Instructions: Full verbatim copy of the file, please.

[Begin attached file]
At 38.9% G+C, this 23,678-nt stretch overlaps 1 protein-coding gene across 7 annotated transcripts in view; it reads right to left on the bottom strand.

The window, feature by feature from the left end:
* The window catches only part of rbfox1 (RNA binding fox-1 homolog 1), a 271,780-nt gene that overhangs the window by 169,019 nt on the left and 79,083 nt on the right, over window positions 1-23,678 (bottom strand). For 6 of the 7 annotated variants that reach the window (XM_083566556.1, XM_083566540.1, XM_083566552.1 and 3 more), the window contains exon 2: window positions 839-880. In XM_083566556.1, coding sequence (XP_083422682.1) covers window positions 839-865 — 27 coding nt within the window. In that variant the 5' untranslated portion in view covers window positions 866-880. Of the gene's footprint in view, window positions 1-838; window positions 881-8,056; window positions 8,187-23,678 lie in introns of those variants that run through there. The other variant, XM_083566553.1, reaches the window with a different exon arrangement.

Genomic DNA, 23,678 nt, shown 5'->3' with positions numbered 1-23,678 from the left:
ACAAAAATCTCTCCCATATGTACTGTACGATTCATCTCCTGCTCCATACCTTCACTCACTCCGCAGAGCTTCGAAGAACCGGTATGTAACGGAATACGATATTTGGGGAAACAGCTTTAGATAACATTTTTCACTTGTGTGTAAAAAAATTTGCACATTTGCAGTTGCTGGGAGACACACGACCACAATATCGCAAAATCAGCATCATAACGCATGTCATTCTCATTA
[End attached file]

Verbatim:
At 38.9% G+C, this 23,678-nt stretch overlaps 1 protein-coding gene across 7 annotated transcripts in view; it reads right to left on the bottom strand.

The window, feature by feature from the left end:
* The window catches only part of rbfox1 (RNA binding fox-1 homolog 1), a 271,780-nt gene that overhangs the window by 169,019 nt on the left and 79,083 nt on the right, over window positions 1-23,678 (bottom strand). For 6 of the 7 annotated variants that reach the window (XM_083566556.1, XM_083566540.1, XM_083566552.1 and 3 more), the window contains exon 2: window positions 839-880. In XM_083566556.1, coding sequence (XP_083422682.1) covers window positions 839-865 — 27 coding nt within the window. In that variant the 5' untranslated portion in view covers window positions 866-880. Of the gene's footprint in view, window positions 1-838; window positions 881-8,056; window positions 8,187-23,678 lie in introns of those variants that run through there. The other variant, XM_083566553.1, reaches the window with a different exon arrangement.

Genomic DNA, 23,678 nt, shown 5'->3' with positions numbered 1-23,678 from the left:
ACAAAAATCTCTCCCATATGTACTGTACGATTCATCTCCTGCTCCATACCTTCACTCACTCCGCAGAGCTTCGAAGAACCGGTATGTAACGGAATACGATATTTGGGGAAACAGCTTTAGATAACATTTTTCACTTGTGTGTAAAAAAATTTGCACATTTGCAGTTGCTGGGAGACACACGACCACAATATCGCAAAATCAGCATCATAACGCATGTCATTCTCATTA